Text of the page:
Wash Away Your Student Loans with Federal Student Loan Forgiveness Programs

Today we have a guest post from Tina Roth of ProfinanceBlog.com

One of the most common dreams of student loan borrowers is imagining themselves free from all the debts. But with high levels of debt, that can mean many years of payments before the borrowers can pay off their debt. Fortunately, there are student loan forgiveness programs that can help whittle down the debt or even pay it off completely.

But how does that work?

I want to discuss some of the better-known programs which help qualified borrowers get federal student loan forgiveness. First, though, let’s go over the basics.

I’m going to start by bursting your bubble. Getting rid of your student loans with a loan forgiveness program isn’t a fast process. It’s less the nuclear bomb of destroying your debt, and more…beach erosion. You can picture Student Loan Forgiveness programs as little lapping waves pulling your debt out to sea.

The Little Lapping Waves

Many people can qualify for student loan forgiveness programs, but they aren’t a magic bullet for getting out of debt easily and quickly. It can take years of regular payments and hard work to qualify for forgiveness.

Most of the people who qualify for student loan forgiveness qualify because they don’t make a lot of money. Many of them take on lower-paying public service jobs like teaching or a military career.

Not all loans are eligible for forgiveness programs, either. If you used private loans to pay for college, you’re going to have a lot fewer options than if you used federal Direct Loans. You may have to consolidate loans to be eligible for some programs, and you may not be able to do this with all your loans.

Most loan forgiveness programs also require regular payments over time. Many of them penalize borrowers who miss or make late payments. And none of them are automatic. You’ll have to apply for any program, and some require ongoing paperwork.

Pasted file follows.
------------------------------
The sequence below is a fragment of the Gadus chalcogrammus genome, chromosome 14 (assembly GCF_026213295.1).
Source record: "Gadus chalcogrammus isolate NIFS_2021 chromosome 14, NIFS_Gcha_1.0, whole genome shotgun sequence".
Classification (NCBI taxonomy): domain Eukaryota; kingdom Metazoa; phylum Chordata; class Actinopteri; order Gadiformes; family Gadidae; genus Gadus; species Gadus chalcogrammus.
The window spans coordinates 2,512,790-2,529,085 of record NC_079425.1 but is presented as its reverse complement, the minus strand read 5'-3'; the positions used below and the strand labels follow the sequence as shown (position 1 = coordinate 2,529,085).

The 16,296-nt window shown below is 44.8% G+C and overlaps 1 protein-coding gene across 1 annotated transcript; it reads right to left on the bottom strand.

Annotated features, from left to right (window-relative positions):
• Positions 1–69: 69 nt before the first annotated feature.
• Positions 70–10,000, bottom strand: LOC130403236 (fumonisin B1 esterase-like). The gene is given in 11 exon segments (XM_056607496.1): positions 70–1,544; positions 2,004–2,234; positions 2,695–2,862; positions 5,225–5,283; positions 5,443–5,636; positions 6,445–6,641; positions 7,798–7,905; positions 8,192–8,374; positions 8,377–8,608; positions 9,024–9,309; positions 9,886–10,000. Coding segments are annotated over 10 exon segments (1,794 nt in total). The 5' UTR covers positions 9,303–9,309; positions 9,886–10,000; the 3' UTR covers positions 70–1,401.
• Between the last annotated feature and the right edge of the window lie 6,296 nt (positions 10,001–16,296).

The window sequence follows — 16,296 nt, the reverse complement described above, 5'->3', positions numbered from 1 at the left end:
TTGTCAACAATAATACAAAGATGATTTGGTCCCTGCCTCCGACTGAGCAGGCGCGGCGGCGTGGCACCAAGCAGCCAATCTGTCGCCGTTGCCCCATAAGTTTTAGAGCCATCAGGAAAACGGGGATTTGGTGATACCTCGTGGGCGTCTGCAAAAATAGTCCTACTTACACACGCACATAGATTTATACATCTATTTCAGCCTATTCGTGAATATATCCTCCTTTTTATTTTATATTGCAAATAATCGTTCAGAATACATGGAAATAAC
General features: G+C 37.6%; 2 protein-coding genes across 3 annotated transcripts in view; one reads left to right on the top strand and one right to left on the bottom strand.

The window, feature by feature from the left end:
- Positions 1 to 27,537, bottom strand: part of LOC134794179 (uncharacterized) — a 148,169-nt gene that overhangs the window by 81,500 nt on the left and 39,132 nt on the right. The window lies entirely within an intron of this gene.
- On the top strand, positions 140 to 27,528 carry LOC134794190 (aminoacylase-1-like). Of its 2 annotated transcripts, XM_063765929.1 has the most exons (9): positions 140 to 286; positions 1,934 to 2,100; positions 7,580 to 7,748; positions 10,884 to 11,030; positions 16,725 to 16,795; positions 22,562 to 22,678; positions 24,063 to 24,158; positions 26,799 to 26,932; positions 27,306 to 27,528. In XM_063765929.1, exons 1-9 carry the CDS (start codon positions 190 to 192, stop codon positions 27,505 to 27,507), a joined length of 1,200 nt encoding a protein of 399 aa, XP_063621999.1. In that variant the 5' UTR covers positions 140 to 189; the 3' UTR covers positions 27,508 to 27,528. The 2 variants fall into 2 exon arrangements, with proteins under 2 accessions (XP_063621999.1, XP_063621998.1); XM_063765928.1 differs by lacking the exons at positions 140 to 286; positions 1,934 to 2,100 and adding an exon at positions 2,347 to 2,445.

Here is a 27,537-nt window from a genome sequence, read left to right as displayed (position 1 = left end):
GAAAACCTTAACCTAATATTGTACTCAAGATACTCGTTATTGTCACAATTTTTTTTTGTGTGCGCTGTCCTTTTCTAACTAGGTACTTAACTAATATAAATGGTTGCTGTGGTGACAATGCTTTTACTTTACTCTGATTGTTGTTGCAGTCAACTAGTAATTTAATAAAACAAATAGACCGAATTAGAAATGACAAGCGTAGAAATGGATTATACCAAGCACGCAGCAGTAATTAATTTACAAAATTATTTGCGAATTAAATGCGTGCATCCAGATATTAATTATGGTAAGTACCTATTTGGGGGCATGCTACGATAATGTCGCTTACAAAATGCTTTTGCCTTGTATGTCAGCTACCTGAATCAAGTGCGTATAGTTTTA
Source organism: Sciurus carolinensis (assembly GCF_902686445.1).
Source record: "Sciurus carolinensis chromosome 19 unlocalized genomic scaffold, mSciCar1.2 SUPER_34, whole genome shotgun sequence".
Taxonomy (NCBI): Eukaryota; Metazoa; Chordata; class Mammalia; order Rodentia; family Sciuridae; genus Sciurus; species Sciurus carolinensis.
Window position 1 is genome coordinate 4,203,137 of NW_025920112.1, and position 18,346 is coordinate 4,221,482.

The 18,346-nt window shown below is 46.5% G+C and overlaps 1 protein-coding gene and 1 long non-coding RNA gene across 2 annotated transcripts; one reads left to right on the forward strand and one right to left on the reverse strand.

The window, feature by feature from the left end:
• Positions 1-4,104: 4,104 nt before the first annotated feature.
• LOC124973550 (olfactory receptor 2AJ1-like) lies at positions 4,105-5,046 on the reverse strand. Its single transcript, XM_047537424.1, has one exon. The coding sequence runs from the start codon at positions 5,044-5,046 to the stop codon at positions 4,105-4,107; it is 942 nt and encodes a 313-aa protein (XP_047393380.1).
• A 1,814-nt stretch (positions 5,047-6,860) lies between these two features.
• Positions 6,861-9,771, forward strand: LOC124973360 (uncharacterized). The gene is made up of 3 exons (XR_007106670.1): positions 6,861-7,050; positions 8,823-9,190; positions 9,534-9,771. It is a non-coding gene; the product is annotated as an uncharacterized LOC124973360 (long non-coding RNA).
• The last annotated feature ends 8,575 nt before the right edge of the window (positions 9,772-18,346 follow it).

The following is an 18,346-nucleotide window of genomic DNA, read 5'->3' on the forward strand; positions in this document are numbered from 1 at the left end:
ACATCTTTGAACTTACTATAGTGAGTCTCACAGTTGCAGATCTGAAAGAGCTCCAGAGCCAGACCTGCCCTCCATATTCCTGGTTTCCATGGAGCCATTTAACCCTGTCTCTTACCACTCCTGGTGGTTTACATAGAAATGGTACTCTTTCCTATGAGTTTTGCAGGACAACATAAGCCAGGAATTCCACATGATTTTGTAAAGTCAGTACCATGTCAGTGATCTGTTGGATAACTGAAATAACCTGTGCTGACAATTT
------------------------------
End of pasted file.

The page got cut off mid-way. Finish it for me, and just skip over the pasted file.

And while any forgiveness from work-based programs (like the Teacher Forgiveness Program) won’t be subject to income taxes, that’s not true for all programs. You can end up with a big tax bill the year your loans are forgiven.

But let’s move on. There are forgiveness programs that can help you erode your debt if you qualify.

Wash Away Your Student Loans with Federal Student Loan Forgiveness Programs

Teacher Loan Forgiveness

The most commonly known federal loan forgiveness programs help teachers. While most eligible teachers can get up to $5000 in loan forgiveness, secondary school science and math teachers and special education teachers can get up to $17,500. 

Eligibility for the forgiveness:

The program targets teachers who work in low-income schools. You can check this database of qualifying low-income schools at the Department of Education website.

  • You have to be a highly qualified teacher.New teachers must hold at least a bachelor’s degree and demonstrate subject matter mastery by taking state exams or taking additional coursework. Experienced teachers must also meet evaluation standards.